Several people have told me that they suspect OmniOutliner would be a great tool to comb, group, and create the mental model diagram. Well, their suspicions are correct! Not only is it a nice way to collect the data, organize it into labels, quotes, participant IDs, dates, team member, etc., but it’s also great for massaging all that data into hierarchical groups. Not only that, but now I’ve seen proof you can use the native diagramming feature to create the mental model itself. Read More

isn’t a mental model something else, not a diagram?

models people have of themselves, others, their environment, and things they interact with.

Don Norman’s definition of a mental model from Design of Everyday Things.

Frequently when people hear the phrase “mental model” they think of a narrow slice of Don Norman’s definition. In his book The Design of Everyday Things, right after discussing his example of the refrigerator/freezer controls, he writes this definition of mental models: Read More

combing vs. grouping

“What is a task, exactly?” This question came up in conversation today as the team at the University of Buffalo starts to comb some of the 47 interviews they conducted.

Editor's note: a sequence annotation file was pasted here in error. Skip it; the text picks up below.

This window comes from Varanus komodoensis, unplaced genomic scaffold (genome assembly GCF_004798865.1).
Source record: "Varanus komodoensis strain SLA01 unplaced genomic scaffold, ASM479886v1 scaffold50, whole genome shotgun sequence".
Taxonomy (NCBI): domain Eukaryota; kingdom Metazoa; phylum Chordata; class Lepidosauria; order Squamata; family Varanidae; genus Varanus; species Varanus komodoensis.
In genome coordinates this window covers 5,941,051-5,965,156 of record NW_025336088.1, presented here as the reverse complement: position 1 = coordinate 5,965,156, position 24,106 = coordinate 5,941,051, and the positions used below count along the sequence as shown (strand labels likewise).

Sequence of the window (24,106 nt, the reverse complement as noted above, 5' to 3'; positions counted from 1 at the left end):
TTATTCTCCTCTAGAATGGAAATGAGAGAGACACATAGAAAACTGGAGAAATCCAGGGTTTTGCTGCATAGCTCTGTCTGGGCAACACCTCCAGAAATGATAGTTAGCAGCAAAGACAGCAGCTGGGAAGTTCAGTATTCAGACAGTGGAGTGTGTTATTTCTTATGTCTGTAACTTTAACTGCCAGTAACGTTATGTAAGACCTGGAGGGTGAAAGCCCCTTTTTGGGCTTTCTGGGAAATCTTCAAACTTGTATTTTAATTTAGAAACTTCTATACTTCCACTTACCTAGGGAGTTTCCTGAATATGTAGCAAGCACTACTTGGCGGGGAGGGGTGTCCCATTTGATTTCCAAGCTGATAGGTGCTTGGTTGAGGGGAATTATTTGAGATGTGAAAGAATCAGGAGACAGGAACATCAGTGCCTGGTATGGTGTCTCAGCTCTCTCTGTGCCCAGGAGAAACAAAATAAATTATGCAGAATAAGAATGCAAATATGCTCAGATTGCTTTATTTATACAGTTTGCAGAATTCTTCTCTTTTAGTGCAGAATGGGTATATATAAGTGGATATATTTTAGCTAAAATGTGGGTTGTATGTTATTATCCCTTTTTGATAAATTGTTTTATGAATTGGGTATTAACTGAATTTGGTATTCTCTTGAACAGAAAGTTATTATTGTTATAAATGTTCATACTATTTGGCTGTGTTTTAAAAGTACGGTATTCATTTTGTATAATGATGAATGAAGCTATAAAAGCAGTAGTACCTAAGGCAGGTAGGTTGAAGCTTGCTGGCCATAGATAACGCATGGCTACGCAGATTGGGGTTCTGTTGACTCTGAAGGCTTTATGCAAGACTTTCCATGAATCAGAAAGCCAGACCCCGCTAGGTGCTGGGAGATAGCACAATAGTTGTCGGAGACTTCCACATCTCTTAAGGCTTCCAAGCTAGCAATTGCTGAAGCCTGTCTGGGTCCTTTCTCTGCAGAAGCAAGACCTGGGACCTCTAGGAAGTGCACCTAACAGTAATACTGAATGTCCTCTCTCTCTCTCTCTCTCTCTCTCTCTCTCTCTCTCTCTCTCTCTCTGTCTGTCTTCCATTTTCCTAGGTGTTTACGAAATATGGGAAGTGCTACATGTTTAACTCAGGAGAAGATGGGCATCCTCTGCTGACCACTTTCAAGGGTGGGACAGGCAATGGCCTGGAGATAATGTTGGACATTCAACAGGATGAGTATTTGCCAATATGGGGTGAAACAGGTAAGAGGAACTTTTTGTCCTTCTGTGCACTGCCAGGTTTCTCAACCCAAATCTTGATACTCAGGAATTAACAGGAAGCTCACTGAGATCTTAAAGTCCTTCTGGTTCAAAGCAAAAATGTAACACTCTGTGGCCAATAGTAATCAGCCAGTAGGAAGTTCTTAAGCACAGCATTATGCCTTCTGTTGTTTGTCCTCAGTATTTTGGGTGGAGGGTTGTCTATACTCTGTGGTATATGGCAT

It is an unfortunate choice of words on my part, which may lead people astray during combing. The word “task” is leftover from the practice of “task analysis” which had been a favorite practice of usability research in the last decade. For the usability practice, a task is something someone does, like “Register for an account” or “Go to the doctor.” I explain in the book that I don’t really mean this kind of task. I want something like “Feel excited about the convenience of voice-controlled calendar access on my mobile phone via toktok” or “Ask the doctor if the online article about symptoms describe what I have.” Read More